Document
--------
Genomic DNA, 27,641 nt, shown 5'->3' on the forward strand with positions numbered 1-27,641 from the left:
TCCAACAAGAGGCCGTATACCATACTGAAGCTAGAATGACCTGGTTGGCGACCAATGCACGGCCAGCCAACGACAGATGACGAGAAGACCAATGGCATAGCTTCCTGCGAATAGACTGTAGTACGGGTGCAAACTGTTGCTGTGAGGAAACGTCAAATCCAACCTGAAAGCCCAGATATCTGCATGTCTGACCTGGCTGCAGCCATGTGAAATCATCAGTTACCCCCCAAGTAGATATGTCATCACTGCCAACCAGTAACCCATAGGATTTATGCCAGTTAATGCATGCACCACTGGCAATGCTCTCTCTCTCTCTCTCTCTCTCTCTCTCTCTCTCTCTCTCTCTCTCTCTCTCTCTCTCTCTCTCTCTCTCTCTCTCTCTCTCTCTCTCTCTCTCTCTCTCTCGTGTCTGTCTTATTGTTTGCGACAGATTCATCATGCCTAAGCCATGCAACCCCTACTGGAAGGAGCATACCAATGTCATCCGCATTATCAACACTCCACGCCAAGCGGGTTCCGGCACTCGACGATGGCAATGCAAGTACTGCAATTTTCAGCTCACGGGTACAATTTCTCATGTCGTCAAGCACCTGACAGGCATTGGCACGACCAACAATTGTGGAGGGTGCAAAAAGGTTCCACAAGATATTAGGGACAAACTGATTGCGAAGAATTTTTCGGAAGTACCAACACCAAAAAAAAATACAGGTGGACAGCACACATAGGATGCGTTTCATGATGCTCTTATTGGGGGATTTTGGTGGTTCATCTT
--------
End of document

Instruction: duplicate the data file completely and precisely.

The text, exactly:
Genomic DNA, 27,641 nt, shown 5'->3' on the forward strand with positions numbered 1-27,641 from the left:
TCCAACAAGAGGCCGTATACCATACTGAAGCTAGAATGACCTGGTTGGCGACCAATGCACGGCCAGCCAACGACAGATGACGAGAAGACCAATGGCATAGCTTCCTGCGAATAGACTGTAGTACGGGTGCAAACTGTTGCTGTGAGGAAACGTCAAATCCAACCTGAAAGCCCAGATATCTGCATGTCTGACCTGGCTGCAGCCATGTGAAATCATCAGTTACCCCCCAAGTAGATATGTCATCACTGCCAACCAGTAACCCATAGGATTTATGCCAGTTAATGCATGCACCACTGGCAATGCTCTCTCTCTCTCTCTCTCTCTCTCTCTCTCTCTCTCTCTCTCTCTCTCTCTCTCTCTCTCTCTCTCTCTCTCTCTCTCTCTCTCTCTCTCTCTCTCTCTCTCGTGTCTGTCTTATTGTTTGCGACAGATTCATCATGCCTAAGCCATGCAACCCCTACTGGAAGGAGCATACCAATGTCATCCGCATTATCAACACTCCACGCCAAGCGGGTTCCGGCACTCGACGATGGCAATGCAAGTACTGCAATTTTCAGCTCACGGGTACAATTTCTCATGTCGTCAAGCACCTGACAGGCATTGGCACGACCAACAATTGTGGAGGGTGCAAAAAGGTTCCACAAGATATTAGGGACAAACTGATTGCGAAGAATTTTTCGGAAGTACCAACACCAAAAAAAAATACAGGTGGACAGCACACATAGGATGCGTTTCATGATGCTCTTATTGGGGGATTTTGGTGGTTCATCTT